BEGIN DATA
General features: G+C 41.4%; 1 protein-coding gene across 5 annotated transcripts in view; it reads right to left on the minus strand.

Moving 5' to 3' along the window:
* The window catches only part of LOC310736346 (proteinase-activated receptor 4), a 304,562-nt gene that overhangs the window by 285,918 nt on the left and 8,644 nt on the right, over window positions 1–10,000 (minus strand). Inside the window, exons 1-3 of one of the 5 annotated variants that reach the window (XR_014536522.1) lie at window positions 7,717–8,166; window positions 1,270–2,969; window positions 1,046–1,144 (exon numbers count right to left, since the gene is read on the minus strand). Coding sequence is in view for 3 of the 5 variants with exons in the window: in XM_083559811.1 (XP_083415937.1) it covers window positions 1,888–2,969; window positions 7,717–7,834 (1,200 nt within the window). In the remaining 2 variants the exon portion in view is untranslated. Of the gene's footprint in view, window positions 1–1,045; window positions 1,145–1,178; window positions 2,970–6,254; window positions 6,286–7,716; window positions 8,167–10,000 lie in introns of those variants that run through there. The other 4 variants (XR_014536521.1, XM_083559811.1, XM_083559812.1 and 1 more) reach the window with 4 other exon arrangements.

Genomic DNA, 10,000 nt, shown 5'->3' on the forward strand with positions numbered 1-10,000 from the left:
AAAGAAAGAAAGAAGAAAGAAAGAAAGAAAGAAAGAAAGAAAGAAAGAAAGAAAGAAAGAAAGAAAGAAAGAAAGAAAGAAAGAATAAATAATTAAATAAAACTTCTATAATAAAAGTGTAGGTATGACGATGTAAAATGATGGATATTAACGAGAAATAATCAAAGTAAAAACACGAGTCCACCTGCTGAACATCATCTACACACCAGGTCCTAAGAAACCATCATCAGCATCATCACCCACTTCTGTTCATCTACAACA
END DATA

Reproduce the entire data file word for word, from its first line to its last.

General features: G+C 41.4%; 1 protein-coding gene across 5 annotated transcripts in view; it reads right to left on the minus strand.

Moving 5' to 3' along the window:
* The window catches only part of LOC310736346 (proteinase-activated receptor 4), a 304,562-nt gene that overhangs the window by 285,918 nt on the left and 8,644 nt on the right, over window positions 1–10,000 (minus strand). Inside the window, exons 1-3 of one of the 5 annotated variants that reach the window (XR_014536522.1) lie at window positions 7,717–8,166; window positions 1,270–2,969; window positions 1,046–1,144 (exon numbers count right to left, since the gene is read on the minus strand). Coding sequence is in view for 3 of the 5 variants with exons in the window: in XM_083559811.1 (XP_083415937.1) it covers window positions 1,888–2,969; window positions 7,717–7,834 (1,200 nt within the window). In the remaining 2 variants the exon portion in view is untranslated. Of the gene's footprint in view, window positions 1–1,045; window positions 1,145–1,178; window positions 2,970–6,254; window positions 6,286–7,716; window positions 8,167–10,000 lie in introns of those variants that run through there. The other 4 variants (XR_014536521.1, XM_083559811.1, XM_083559812.1 and 1 more) reach the window with 4 other exon arrangements.

Genomic DNA, 10,000 nt, shown 5'->3' on the forward strand with positions numbered 1-10,000 from the left:
AAAGAAAGAAAGAAGAAAGAAAGAAAGAAAGAAAGAAAGAAAGAAAGAAAGAAAGAAAGAAAGAAAGAAAGAAAGAAAGAAAGAATAAATAATTAAATAAAACTTCTATAATAAAAGTGTAGGTATGACGATGTAAAATGATGGATATTAACGAGAAATAATCAAAGTAAAAACACGAGTCCACCTGCTGAACATCATCTACACACCAGGTCCTAAGAAACCATCATCAGCATCATCACCCACTTCTGTTCATCTACAACA